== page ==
Find a wealth of information about the 19th and 20th Centuries in newspapers | Tracing Our Roots

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The 20th century is well-represented in local newspapers. The Jersey Journal began publishing on May 2, 1867 and continues to publish to this day – in the 21st century. The Hudson Dispatch (published out of Union City) covered Hudson County (mostly North Hudson) from 1900 to 1991 and the Hoboken-based Jersey Observer published from 1924 to 1951.

That’s quite a lot of pages to check for obituaries, birth and wedding announcements, and general news about your family members. Oh, and don’t forget the sports pages as well.

But what about the 19th century? Well, if you had family in Hudson County in the 1800s, have I got some good news for you.

The Jersey City Free Public Library has digitized its microfilm collection of 19th century newspapers and made them available on its website (https://jerseycity.advantage-preservation.com/). This digital collection is made up of more than 80,000 pages of text from 22 different newspapers.

And get this: It’s free. No subscription, no membership fees, no library card necessary. Many of the library’s resources require a library card in order to access the information. Not this one.

A couple of these newspapers pre-date the creation of Hudson County, which didn’t exist until 1840, when it split from Bergen County. Some papers only have a few hundred pages scanned. These are mostly weekly papers that lasted maybe a year or two. Others have thousands of pages scanned and were dailies that published for several years.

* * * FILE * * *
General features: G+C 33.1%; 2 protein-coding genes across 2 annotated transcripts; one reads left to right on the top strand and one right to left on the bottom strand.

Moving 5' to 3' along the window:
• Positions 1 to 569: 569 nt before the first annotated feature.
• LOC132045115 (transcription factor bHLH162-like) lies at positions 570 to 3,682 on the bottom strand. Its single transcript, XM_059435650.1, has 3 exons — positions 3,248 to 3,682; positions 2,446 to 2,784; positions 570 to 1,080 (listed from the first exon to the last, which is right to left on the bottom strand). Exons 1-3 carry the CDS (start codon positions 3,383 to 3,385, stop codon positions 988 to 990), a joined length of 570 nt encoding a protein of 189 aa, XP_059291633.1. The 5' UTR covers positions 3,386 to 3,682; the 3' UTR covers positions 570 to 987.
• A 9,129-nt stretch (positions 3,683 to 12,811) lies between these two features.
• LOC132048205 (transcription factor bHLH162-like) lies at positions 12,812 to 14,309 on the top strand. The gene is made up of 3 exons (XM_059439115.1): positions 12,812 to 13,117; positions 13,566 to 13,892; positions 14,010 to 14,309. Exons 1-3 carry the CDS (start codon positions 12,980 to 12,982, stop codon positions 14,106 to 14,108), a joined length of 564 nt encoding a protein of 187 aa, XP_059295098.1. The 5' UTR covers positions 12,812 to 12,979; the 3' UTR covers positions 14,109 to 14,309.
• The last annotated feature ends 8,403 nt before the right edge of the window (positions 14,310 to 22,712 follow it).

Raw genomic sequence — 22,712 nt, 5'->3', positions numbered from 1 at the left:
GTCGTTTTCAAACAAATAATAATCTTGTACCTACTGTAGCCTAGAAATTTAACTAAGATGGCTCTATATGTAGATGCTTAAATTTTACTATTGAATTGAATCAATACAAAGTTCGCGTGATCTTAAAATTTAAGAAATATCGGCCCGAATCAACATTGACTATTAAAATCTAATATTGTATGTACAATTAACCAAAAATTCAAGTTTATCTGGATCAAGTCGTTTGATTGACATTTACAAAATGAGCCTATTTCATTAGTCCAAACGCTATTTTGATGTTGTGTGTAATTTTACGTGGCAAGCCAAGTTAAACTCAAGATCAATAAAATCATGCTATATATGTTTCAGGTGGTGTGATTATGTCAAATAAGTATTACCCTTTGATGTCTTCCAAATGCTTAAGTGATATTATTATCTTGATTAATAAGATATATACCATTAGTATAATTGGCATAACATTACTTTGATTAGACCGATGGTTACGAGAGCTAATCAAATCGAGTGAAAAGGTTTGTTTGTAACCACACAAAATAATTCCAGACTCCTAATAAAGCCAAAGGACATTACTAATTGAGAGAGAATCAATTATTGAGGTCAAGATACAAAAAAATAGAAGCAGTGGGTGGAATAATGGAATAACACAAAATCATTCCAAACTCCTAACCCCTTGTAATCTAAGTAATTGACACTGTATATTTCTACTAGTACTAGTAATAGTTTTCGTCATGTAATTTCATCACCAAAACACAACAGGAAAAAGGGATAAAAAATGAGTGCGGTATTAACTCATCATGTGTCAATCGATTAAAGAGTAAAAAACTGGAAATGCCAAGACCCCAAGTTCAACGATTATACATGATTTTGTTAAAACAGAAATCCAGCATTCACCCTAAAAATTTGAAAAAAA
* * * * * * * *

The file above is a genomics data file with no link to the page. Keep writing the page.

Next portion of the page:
Some of the scanned images are difficult to read. I’m not sure when these pages were microfilmed, but it must have been first generation technology. These images are a challenge, even with human eyes. The text from the pages has been pulled from the images by optical character recognition software, OCR for short. That text is available through the database as well, but it’s not for the faint of heart. It can look like pure gibberish in parts, but you can make your way through it.

If you’re interested in local coverage of the Civil War, the American Standard is the newspaper you’ll want to explore. I just looked through the issue of April 10, 1865, which reported on the surrender of Gen. Robert E. Lee’s army to Gen. Ulysses S. Grant. The coverage included the correspondence between the two commanding officers prior to the surrender.

Another resource for local Hudson County news in the late 19th and early 20th century is the Jersey City News, available at the Library of Congress website, Chronicling America (https://chroniclingamerica.loc.gov/lccn/sn87068097/issues/). This newspaper bridges the centuries having been published from 1889 to 1906.

It’s been said that news is the rough first draft of history and now this excellent resource is available for genealogists and local historians.

Danny Klein is a librarian at the Jersey City Free Public Library’s New Jersey Room and a founding member of the Hudson County Genealogical and Historical Society. He can be reached at hudsongenealogy@gmail.com or @HudsonGenealogy on Twitter

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